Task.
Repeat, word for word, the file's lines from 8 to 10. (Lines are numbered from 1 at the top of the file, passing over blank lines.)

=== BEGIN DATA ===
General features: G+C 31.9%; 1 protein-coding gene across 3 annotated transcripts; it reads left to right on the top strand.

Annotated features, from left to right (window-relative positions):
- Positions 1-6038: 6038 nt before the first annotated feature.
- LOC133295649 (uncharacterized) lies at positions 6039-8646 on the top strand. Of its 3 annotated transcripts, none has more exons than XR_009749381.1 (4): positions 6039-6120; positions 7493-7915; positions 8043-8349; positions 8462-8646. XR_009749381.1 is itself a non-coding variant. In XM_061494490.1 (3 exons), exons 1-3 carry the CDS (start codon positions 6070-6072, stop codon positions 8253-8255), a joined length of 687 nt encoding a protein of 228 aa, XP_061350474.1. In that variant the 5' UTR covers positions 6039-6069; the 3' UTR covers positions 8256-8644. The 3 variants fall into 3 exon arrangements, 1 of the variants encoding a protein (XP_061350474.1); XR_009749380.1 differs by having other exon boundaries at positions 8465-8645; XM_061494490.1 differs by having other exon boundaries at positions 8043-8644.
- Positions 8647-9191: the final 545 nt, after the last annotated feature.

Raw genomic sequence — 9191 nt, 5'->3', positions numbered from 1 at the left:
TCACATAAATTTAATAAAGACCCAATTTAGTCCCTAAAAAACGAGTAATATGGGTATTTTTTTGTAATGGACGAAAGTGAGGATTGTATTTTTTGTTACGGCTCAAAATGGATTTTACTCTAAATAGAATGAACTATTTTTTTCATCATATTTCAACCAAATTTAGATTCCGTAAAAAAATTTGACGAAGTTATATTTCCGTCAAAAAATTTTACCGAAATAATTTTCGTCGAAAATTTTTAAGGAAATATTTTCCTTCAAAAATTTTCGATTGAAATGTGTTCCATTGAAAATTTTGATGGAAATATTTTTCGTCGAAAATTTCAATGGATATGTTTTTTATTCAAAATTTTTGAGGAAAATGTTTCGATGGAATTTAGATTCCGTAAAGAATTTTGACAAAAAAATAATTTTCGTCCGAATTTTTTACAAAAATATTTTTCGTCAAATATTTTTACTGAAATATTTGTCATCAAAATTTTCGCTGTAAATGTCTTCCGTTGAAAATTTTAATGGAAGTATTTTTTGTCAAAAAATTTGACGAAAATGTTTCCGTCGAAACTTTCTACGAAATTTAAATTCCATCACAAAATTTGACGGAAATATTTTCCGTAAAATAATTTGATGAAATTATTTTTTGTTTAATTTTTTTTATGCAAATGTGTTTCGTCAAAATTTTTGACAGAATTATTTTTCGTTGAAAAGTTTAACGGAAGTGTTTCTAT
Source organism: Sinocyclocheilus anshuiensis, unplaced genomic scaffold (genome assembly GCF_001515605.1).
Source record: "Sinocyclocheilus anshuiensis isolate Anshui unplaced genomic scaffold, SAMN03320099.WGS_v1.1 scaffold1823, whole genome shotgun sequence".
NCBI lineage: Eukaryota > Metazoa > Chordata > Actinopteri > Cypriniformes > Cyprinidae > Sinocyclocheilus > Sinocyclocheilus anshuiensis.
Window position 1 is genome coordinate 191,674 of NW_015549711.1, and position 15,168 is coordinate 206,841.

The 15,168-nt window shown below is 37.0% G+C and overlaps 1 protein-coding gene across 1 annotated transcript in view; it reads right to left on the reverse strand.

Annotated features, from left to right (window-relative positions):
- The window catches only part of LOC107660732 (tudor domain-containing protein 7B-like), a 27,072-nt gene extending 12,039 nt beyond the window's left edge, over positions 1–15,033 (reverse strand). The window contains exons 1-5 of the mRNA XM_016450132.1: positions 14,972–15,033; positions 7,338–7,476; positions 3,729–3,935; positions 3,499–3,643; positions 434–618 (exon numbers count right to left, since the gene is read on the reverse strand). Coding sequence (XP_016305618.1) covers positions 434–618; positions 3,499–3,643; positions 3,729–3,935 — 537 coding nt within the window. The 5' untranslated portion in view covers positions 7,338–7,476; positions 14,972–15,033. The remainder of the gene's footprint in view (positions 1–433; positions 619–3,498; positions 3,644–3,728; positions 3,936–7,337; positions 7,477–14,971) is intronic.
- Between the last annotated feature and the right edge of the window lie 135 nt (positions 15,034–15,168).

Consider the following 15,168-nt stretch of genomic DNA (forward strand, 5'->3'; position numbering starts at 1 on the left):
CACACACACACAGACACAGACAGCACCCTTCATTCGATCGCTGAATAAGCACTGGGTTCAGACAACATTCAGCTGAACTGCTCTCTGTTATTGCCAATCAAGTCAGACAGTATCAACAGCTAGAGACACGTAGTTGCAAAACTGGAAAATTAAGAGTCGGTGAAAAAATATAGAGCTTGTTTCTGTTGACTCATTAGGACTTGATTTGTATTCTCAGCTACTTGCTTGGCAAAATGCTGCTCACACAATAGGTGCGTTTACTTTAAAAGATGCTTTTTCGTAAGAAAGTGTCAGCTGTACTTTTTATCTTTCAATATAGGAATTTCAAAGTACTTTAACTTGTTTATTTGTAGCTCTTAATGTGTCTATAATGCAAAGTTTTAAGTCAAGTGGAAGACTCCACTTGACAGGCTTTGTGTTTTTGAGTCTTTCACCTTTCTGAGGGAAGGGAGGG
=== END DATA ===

Source organism: Sinocyclocheilus anshuiensis, unplaced genomic scaffold (genome assembly GCF_001515605.1).
Source record: "Sinocyclocheilus anshuiensis isolate Anshui unplaced genomic scaffold, SAMN03320099.WGS_v1.1 scaffold1823, whole genome shotgun sequence".
NCBI lineage: Eukaryota > Metazoa > Chordata > Actinopteri > Cypriniformes > Cyprinidae > Sinocyclocheilus > Sinocyclocheilus anshuiensis.